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War and Democracy : A Comparative Study of the Korean War and the Peloponnesian War.

By: McCann, David R.
Contributor(s): Strauss, Barry S.
Material type: TextTextSeries: eBooks on Demand.Publisher: Armonk : Taylor and Francis, 2015Copyright date: ©2001Description: 1 online resource (414 pages).Content type: text Media type: computer Carrier type: online resourceISBN: 9781317452423.Subject(s): Democracy | Greece -- History -- Peloponnesian War, 431-404 B.C | Korean War, 1950-1953Genre/Form: Electronic books.Additional physical formats: Print version:: War and Democracy: A Comparative Study of the Korean War and the Peloponnesian WarDDC classification: 938.05 Online resources: Click here to view this ebook.
Contents:
Cover -- Half Title -- Title Page -- Copyright Page -- Dedication -- Table of Contents -- Introduction -- Part I. Democracy: Bellicose, Imperial, or Idealistic? -- 1. Democratic Warfare, Ancient and Modern -- 2. The American Imperium -- 3. The American Empire: A Case of Mistaken Identity -- Part II. Categorizing Wars: Civil or Hegemonic, Decisive or Cyclical? -- 4. When Sparta Is Sparta but Athens Isn't Athens: Democracy and the Korean War -- 5. Stalin and the Decision for War in Korea -- 6. The Effects of the Peloponnesian (Athenian) War on Athenian and Spartan Societies -- Part III. Third Forces, or Shrimps Between Whales -- 7. The Case of Plataea: Small States and the (Re-)Invention of Political Realism -- 8. The Korean War and North Korean Politics -- 9. The Korean War and South Korean Politics -- Part IV. Demagogues? or Domestic Politics in Democracies at War -- 10. McCarthyism and the Korean War -- 11. Korea, the Cold War, and American Democracy -- 12. Warfare, Democracy, and the Cult of Personality -- Part V. Realism, Militarism, and the Culture of Democracies at War -- 13. Thucydides Theoretikos/Thucydides Histor: Realist Theory and the Challenge of Ristory -- 14. Father of All, Destroyer of All: War in Late Fifth-Century Athenian Discourse and Ideology -- 15. Characters and Characteristics of Korean War Novels -- Chronology -- Contributors -- Index.
Summary: A comparison of the cultural and political/institutional dimensions of war's impact on Greece during the Peloponnesian War, and the United States and the two Koreas, North and South, during the Korean War. It demonstrates the many underlying similarities between the two wars.
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Item type Current location Call number URL Status Date due Barcode
Electronic Book UT Tyler Online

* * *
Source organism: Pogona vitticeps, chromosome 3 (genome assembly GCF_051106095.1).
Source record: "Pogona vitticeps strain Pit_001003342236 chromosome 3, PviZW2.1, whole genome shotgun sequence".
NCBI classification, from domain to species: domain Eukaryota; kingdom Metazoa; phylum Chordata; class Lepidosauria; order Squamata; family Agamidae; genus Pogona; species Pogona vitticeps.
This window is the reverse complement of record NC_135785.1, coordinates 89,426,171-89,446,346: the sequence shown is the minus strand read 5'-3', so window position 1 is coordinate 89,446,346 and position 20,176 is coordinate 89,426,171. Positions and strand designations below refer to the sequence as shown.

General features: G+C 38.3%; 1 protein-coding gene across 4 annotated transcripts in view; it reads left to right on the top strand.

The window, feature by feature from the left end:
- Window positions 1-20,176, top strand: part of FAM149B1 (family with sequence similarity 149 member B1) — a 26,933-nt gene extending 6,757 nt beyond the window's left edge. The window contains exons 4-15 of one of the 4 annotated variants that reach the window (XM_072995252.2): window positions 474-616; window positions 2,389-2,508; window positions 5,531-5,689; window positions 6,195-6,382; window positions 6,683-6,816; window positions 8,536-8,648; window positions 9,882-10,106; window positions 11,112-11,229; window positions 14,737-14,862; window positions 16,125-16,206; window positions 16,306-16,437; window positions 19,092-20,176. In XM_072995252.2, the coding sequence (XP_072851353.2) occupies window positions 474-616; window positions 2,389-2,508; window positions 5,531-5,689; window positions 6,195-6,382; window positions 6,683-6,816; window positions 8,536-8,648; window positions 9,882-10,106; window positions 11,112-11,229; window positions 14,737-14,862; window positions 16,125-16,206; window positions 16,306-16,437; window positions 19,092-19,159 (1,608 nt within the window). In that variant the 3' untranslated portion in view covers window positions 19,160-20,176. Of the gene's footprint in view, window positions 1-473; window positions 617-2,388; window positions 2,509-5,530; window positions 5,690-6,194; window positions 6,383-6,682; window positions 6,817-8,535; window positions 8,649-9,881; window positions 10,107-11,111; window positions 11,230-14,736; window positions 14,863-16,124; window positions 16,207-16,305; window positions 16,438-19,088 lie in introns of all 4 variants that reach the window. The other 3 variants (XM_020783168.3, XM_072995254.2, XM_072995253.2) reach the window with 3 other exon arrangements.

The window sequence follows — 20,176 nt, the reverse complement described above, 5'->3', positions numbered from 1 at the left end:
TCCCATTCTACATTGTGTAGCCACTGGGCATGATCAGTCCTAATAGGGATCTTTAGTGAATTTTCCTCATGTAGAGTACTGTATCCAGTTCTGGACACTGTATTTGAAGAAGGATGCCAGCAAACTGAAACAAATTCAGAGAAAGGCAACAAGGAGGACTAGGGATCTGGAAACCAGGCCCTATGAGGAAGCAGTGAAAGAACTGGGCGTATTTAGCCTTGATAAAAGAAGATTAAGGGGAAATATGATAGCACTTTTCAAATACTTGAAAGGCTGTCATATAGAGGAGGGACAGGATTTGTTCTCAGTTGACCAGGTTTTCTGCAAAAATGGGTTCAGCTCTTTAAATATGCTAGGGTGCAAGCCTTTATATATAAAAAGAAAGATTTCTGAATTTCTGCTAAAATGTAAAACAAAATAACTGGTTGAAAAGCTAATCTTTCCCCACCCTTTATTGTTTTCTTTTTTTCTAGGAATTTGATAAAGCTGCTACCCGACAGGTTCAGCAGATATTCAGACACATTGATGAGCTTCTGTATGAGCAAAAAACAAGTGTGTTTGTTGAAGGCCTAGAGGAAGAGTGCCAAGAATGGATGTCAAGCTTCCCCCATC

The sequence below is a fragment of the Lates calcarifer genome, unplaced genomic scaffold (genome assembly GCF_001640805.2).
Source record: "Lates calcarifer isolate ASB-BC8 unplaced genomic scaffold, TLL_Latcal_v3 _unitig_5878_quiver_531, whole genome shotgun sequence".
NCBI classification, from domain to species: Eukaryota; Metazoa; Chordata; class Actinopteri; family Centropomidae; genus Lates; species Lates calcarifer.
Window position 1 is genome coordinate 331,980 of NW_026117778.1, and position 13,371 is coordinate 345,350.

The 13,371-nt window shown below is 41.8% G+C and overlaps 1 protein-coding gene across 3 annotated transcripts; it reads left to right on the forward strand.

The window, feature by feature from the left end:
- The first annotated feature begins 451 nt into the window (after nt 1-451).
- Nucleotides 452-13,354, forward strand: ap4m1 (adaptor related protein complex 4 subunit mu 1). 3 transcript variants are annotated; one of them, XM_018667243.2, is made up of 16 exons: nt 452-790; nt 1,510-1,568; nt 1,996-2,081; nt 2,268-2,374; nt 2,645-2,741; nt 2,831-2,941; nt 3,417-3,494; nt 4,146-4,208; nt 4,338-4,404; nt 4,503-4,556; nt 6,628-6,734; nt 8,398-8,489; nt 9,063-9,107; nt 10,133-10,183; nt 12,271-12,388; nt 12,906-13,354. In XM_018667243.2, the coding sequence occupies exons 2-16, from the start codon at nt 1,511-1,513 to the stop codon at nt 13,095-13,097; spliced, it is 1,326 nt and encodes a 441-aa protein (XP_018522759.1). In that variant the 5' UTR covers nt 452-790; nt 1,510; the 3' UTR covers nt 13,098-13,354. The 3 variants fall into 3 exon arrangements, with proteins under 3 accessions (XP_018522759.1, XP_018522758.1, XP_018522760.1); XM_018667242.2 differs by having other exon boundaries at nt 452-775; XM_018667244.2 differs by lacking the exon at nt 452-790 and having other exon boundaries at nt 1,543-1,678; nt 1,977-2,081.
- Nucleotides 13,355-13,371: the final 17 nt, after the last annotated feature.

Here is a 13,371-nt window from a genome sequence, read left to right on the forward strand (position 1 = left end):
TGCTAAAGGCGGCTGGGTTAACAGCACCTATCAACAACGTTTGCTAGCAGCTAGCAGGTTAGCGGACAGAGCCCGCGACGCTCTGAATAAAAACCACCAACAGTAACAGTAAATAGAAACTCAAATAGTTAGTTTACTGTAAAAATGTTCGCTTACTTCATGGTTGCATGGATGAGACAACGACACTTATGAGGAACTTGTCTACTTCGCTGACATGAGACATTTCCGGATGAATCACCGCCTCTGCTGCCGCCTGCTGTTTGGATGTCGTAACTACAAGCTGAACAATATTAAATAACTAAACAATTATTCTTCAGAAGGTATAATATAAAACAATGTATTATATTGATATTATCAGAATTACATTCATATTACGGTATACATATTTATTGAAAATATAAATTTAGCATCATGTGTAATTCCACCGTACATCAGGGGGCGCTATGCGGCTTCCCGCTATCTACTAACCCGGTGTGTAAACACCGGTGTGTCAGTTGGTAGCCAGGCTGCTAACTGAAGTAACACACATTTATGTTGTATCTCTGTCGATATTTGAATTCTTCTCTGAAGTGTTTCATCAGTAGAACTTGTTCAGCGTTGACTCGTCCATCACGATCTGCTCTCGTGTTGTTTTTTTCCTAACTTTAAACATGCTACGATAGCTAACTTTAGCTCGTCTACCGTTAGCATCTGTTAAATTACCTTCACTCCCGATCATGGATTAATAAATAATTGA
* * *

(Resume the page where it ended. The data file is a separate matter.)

Online
DS918 -- .W373 2015 (Browse shelf) http://ebookcentral.proquest.com/lib/uttyler/detail.action?docID=1982513 Available EBC1982513

Cover -- Half Title -- Title Page -- Copyright Page -- Dedication -- Table of Contents -- Introduction -- Part I. Democracy: Bellicose, Imperial, or Idealistic? -- 1. Democratic Warfare, Ancient and Modern -- 2. The American Imperium -- 3. The American Empire: A Case of Mistaken Identity -- Part II. Categorizing Wars: Civil or Hegemonic, Decisive or Cyclical? -- 4. When Sparta Is Sparta but Athens Isn't Athens: Democracy and the Korean War -- 5. Stalin and the Decision for War in Korea -- 6. The Effects of the Peloponnesian (Athenian) War on Athenian and Spartan Societies -- Part III. Third Forces, or Shrimps Between Whales -- 7. The Case of Plataea: Small States and the (Re-)Invention of Political Realism -- 8. The Korean War and North Korean Politics -- 9. The Korean War and South Korean Politics -- Part IV. Demagogues? or Domestic Politics in Democracies at War -- 10. McCarthyism and the Korean War -- 11. Korea, the Cold War, and American Democracy -- 12. Warfare, Democracy, and the Cult of Personality -- Part V. Realism, Militarism, and the Culture of Democracies at War -- 13. Thucydides Theoretikos/Thucydides Histor: Realist Theory and the Challenge of Ristory -- 14. Father of All, Destroyer of All: War in Late Fifth-Century Athenian Discourse and Ideology -- 15. Characters and Characteristics of Korean War Novels -- Chronology -- Contributors -- Index.

A comparison of the cultural and political/institutional dimensions of war's impact on Greece during the Peloponnesian War, and the United States and the two Koreas, North and South, during the Korean War. It demonstrates the many underlying similarities between the two wars.

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